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Commits (3)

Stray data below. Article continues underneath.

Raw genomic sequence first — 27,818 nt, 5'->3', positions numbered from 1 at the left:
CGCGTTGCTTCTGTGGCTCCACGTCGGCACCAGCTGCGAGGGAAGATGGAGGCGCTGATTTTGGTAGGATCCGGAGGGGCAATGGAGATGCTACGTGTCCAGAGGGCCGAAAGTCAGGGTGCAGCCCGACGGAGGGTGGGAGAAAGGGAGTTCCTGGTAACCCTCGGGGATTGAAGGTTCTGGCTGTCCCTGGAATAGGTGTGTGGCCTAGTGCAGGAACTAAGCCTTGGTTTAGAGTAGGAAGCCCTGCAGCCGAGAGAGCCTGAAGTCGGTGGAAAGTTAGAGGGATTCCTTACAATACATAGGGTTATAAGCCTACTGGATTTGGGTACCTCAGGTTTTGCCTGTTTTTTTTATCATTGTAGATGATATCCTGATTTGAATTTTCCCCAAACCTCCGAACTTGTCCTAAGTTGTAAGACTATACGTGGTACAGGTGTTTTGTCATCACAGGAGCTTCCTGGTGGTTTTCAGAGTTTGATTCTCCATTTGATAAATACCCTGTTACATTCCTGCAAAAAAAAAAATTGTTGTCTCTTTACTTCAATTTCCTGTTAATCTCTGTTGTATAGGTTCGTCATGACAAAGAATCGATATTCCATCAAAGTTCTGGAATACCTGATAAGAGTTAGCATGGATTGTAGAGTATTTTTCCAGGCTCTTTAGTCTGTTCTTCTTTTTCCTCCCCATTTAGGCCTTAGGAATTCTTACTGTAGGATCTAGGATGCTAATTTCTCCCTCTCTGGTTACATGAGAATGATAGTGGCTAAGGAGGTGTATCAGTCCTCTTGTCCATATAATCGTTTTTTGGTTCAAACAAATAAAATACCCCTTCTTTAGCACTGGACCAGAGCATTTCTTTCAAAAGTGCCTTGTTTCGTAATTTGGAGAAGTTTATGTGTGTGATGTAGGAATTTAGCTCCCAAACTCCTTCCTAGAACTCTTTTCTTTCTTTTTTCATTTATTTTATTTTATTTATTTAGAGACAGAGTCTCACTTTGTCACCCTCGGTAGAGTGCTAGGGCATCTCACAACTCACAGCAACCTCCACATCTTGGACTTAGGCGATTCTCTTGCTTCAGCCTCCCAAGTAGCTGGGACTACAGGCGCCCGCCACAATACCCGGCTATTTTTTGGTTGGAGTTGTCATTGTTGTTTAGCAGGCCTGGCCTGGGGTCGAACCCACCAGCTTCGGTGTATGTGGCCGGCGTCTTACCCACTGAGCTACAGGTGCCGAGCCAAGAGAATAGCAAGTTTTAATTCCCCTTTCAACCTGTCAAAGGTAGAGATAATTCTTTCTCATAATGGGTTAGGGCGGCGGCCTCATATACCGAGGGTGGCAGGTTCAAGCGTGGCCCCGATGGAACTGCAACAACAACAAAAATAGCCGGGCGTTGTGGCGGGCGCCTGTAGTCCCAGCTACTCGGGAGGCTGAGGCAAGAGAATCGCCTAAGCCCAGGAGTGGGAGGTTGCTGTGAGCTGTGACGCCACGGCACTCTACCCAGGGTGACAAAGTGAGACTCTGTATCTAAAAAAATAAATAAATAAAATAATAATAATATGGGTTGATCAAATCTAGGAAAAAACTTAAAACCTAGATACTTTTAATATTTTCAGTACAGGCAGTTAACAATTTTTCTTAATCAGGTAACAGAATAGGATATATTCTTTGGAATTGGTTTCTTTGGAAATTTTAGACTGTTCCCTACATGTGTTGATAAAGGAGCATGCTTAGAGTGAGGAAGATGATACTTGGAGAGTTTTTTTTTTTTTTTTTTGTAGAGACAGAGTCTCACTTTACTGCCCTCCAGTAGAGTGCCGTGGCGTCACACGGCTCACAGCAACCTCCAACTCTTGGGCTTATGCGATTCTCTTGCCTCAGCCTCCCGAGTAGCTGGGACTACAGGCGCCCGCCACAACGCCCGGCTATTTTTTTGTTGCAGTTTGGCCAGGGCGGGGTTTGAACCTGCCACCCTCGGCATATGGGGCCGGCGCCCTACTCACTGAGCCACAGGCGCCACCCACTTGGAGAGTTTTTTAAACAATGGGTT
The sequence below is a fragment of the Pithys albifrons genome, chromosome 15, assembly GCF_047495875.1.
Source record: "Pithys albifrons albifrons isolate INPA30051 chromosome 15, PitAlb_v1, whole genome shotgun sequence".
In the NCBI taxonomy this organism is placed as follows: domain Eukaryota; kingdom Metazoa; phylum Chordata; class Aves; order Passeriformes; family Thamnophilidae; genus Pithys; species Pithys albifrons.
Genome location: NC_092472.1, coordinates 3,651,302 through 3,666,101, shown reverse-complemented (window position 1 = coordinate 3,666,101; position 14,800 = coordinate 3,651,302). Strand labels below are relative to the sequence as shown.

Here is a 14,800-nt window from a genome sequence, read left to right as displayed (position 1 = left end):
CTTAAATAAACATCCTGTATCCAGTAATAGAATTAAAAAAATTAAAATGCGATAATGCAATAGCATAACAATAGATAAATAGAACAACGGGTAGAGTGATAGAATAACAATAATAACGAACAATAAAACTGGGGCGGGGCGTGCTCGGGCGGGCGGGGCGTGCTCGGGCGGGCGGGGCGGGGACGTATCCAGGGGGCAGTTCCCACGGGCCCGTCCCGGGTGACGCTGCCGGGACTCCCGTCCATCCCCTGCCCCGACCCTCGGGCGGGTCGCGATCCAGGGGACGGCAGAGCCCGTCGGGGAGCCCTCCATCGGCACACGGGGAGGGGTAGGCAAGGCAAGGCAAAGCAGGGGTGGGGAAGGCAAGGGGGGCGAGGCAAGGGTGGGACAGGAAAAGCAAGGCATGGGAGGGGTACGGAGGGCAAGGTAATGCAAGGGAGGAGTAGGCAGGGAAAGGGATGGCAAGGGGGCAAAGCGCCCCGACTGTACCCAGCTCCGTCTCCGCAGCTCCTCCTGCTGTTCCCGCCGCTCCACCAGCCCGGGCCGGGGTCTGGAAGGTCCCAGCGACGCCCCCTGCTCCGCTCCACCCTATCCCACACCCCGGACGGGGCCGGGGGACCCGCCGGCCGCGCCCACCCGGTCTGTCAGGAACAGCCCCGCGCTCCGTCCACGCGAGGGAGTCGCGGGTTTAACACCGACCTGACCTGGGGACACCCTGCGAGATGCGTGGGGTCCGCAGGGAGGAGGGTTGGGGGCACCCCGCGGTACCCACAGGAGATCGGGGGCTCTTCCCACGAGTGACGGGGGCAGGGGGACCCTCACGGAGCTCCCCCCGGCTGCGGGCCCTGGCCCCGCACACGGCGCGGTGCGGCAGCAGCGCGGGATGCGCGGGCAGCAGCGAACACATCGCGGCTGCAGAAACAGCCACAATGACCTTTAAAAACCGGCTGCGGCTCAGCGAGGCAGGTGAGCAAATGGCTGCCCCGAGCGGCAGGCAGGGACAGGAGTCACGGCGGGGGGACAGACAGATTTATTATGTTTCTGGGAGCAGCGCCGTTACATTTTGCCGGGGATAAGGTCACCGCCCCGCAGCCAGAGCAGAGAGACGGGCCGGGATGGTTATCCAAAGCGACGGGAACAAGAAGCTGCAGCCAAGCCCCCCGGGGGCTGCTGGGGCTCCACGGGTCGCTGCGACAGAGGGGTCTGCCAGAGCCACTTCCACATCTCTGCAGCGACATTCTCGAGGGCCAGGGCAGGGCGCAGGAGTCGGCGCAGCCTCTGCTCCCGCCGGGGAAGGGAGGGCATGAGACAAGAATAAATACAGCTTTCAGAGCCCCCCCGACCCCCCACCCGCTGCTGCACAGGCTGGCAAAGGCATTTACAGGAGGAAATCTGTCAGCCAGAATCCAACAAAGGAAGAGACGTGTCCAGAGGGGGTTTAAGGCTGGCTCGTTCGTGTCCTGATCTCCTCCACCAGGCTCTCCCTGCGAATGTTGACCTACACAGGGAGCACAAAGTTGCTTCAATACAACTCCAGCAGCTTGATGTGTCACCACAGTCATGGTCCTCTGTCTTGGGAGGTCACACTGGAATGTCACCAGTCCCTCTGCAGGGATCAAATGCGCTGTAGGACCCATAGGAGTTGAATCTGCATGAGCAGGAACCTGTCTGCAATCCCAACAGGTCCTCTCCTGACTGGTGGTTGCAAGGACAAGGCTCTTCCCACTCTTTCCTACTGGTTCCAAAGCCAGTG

... ... @@ -76,16 +76,21 @@ The inverse relation is given as $$r=\sqrt{x^2 + y^2};$$ $$\varphi=\begin{cases} \arctan(y/x) & \text{x>0,}\\ \pi + \arctan(y/x) & \text{x<0 and y>0,}\\ -\pi + \arctan(y/x) & \text{x<0 and y<0.} \end{cases}$$ \arctan(y/x) & \text{$x>0$,}\\ \pi + \arctan(y/x) & \text{$x<0$ and $y>0$,}\\ -\pi + \arctan(y/x) & \text{$x<0$ and $y<0$.} \end{cases}$$The last formula for \varphi warrants a closer explanation: It is easy to see that \tan(\varphi)=y/x - but this is not a unique relation, due to the fact that the \tan has different branches. Convince yourself that the expression above is correct for all the four sectors! ## Distances and areas Now suppose we want to calculate the distance between two points, one with polar coordinates (r_1, \varphi_1), and the other with (r_2, \varphi_2). This looks like a difficult exercise. A convenient (r_2, \varphi_2). This looks like a difficult exercise. One possible way to perform this is by translating the polar coordinates into Cartesian coordinates and using the expression given above for this distance:$$\Delta s^2 = (x_1 - x_2)^2 + (y_1 - y_2)^2,$$so ... ... @@ -103,32 +108,34 @@ arc of radius r_1 and then we move a small distance radially outward from r_1 to r_2. Provided the difference between the angles \varphi_1 and \varphi_2 is (very) small, these paths are approximately perpendicular and we can use Pythagoras’ theorem to find the distance \Delta s. Note that the arc is approximately straight – it has a length r_1 \Delta \varphi, where \Delta \varphi = \varphi_2-\varphi_1. So we have:$$\Delta s^2 = (\Delta r)^2 + (arc~length)^2 = (\Delta r)^2 + r_1^2 (\Delta \varphi)^2 .$$For r\equiv r_1 \approx r_2, replacing the \Delta’s by d’s to emphasise the infinitesimal character of the differences, we finally have:$$ds^2 = dr^2+ r^2 d\varphi^2 .$$You should recall this formula! If we traverse a curved path in the plane, we must sum up all the ds, which actually boils down to calculating an integral:$$Path~length = \int_{start}^{end} ds = \int_{start}^{end} \sqrt{dr^2 + r^2 d\varphi^2}.$$Here, the boundaries start and end stand for the starting and end point of the path. Note that the path can often be written in the form r(\varphi), i.e. we write r as a function of \varphi. We can then write the integral as:$$Path~length = \int_{start}^{end} \sqrt{dr^2 + r^2 d\varphi^2} = \int_{\varphi_{start}}^{\varphi_{end}} \sqrt{\left(\frac{dr}{d\varphi}\right)^2 + r^2} \; d\varphi.$$(Note: this parametrisation is strictly speaking only possible when r is a uni-valued function of \varphi; a meandering path generally does not have this property.) **Exercise:** write the same expression as an integral over dr instead of d\varphi. Please sketch two paths, one which is more suitable for the expression above (the integral over \varphi) and the other more convenient for the expression you obtained in this problem. the distance d s. Note that the arc is approximately straight – it has a length r_1 d \varphi, where d \varphi = \varphi_2-\varphi_1. So we have:$$d s^2 = (d r)^2 + (arc~length)^2 = (d r)^2 + r_1^2 (d \varphi)^2 .$$We can use the same arguments also for the area: since the different segments are approximately perpendicular, we find the area by simply multiplying them:$$dA = r dr d\varphi.$$This is an important formula to remember for integrating in polar coordinates! The extra r that appears here can be intuitively understood: the area swept by an angle difference d\varphi *increases* as we move further away from the origin. !!! check "Example: Integrating over a circular area" To check the area element we just derived, let us compute a simple integral. We compute the integral over a circle with radius r_0 with a very simple function that equals to 1. In this case, we expect to get as a result the are of the region we integrate over. We find:$$ \int_0^{2\pi} d\varphi \int_0^r_0 r dr = \\ 2\pi \int_0^r_0 r dr = 2 \pi \frac{1}{2} r_0^2 = \pi r_0^2$$which is indeed the area of a circle with radius 0. ## Cylindrical coordinates ... ... @@ -142,10 +149,10 @@ choose the coordinate system ourselves - this is not imposed by the problem. Cylindrical coordinates are defined straightforwardly: we use polar coordinates \rho and \varphi in the xy plane, and the distance z coordinates r and \varphi in the xy plane, and the distance z along the symmetry-axis as the third coordinate. If the axis system is chosen in physical space, we have two coordinates which have the dimension of a distance: \rho and z. The other coordinate, dimension of a distance: r and z. The other coordinate, \varphi, is of course dimensionless. What is the distance travelled along a path when we express this in ... ... @@ -153,15 +160,15 @@ cylindrical coordinates? Let’s consider an example (Figure). ![image](figures/Coordinates_13_0.svg) We want to find the length of the (small) red segment \Delta s. By We want to find the length of the (small) red segment d s. By inspecting the figure, we see that the horizontal (i.e. parallel to the xy-plane) segment \Delta l is perpendicular to the vertical segment dz. Using for \Delta l the length we obtained before for a line xy-plane) segment d l is perpendicular to the vertical segment dz. Using for d l the length we obtained before for a line segment in the xy plane, expressed in polar coordinates, we immediately find:$$\Delta s^2 = \Delta l^2 + \Delta z^2 = \Delta \rho^2 + \rho^2 \Delta \varphi^2 + \Delta z^2.$$Using d instead of \Delta for infinitesimal changes, this reads:$$ds^2 = dl^2 + dz^2 = d\rho^2 + \rho^2 d\varphi^2 + dz^2.d s^2 = d l^2 + d z^2 = d r^2 + r^2 d \varphi^2 + d z^2.$$The volume element is consequently given as$$dV = r dr d\varphi dz.$$## Spherical coordinates ... ... @@ -178,12 +185,11 @@ The position of a point on the sphere is specified using the two angles \theta and \phi indicated in the figure. !!! warning Note that in mathematics, usually the angles are labelled the other way Note that in mathematics, often the angles are labelled the other way round: there, \phi is used for the angle between a line running from the origin o the point of interest and the z-axis, and \theta for the angle of the projection of that line with the x-axis. The convention used here is custom in physics. IT IS IMPORTANT TO BE AWARE OF THIS!! convention used here is custom in physics. The relation between Cartesian and coordinates is defined by$$x = r \cos \varphi \sin \vartheta$$... ... @@ -215,6 +221,10 @@ displacement. ![image](figures/Coordinates_19_0.svg) From these arguments we can again also find the volume element, it is here given as$$dV = r^2 \sin\theta dr d\theta d\varphi.$$### summary We have discussed four different coordinate systems: ... ... @@ -232,12 +242,14 @@ We have discussed four different coordinate systems: given in terms of these coordinates. Infinitesimal distance:$$ds^2 = dr^2 + r^2 d\phi^2.$$Infinitesimal area:$$dA = r dr d\varphi.$$3. *Cylindrical coordinates*:$${\bf r} = (\rho, \phi, z).$$Can be 3. *Cylindrical coordinates*:$${\bf r} = (r, \phi, z).$$Can be used in three dimensions. Suitable for systems with axial symmetry or functions given in terms of these coordinates. Infinitesimal distance:$$ds^2 = d\rho^2 + \rho^2 d\phi^2 + dz^2.$$Infinitesimal distance:$$ds^2 = dr^2 + r^2 d\phi^2 + dz^2.$$Infinitesimal volume::$$dV = r dr d\varphi dz.$$4. *Spherical coordinates*:$${\bf r} = (r, \theta, \phi).$$Can be used in three dimensions. Suitable for systems with spherical ... ... @@ -245,6 +257,8 @@ We have discussed four different coordinate systems: Infinitesimal distance:$$ds^2 =r^2 (\sin^2 \theta d\phi^2 + d\theta^2) + dr^2 .$$Infinitesimal volume:$$dV = r^2 \sin(\theta) dr d\theta d\varphi.$$Problems ======== ... ... @@ -279,11 +293,3 @@ Problems \frac{\partial}{\partial \vartheta}\left( \sin\vartheta \frac{\partial\psi(r,\vartheta, \varphi)}{\partial \vartheta}\right).$$ This is however even more tedious (you do not have to show this). 4. [:smirk:] A particle moves over a cone which is characterized by the condition $rho = z$. Calculate the kinetic energy expressed in terms of the cylindrical coordinates $z$ and $\varphi$ and their first order time derivatives. 5. [:smirk:] The same question for a particle moving on a spherical shell of radius $R$. (Use coordinates $\varphi$ and $\vartheta$.)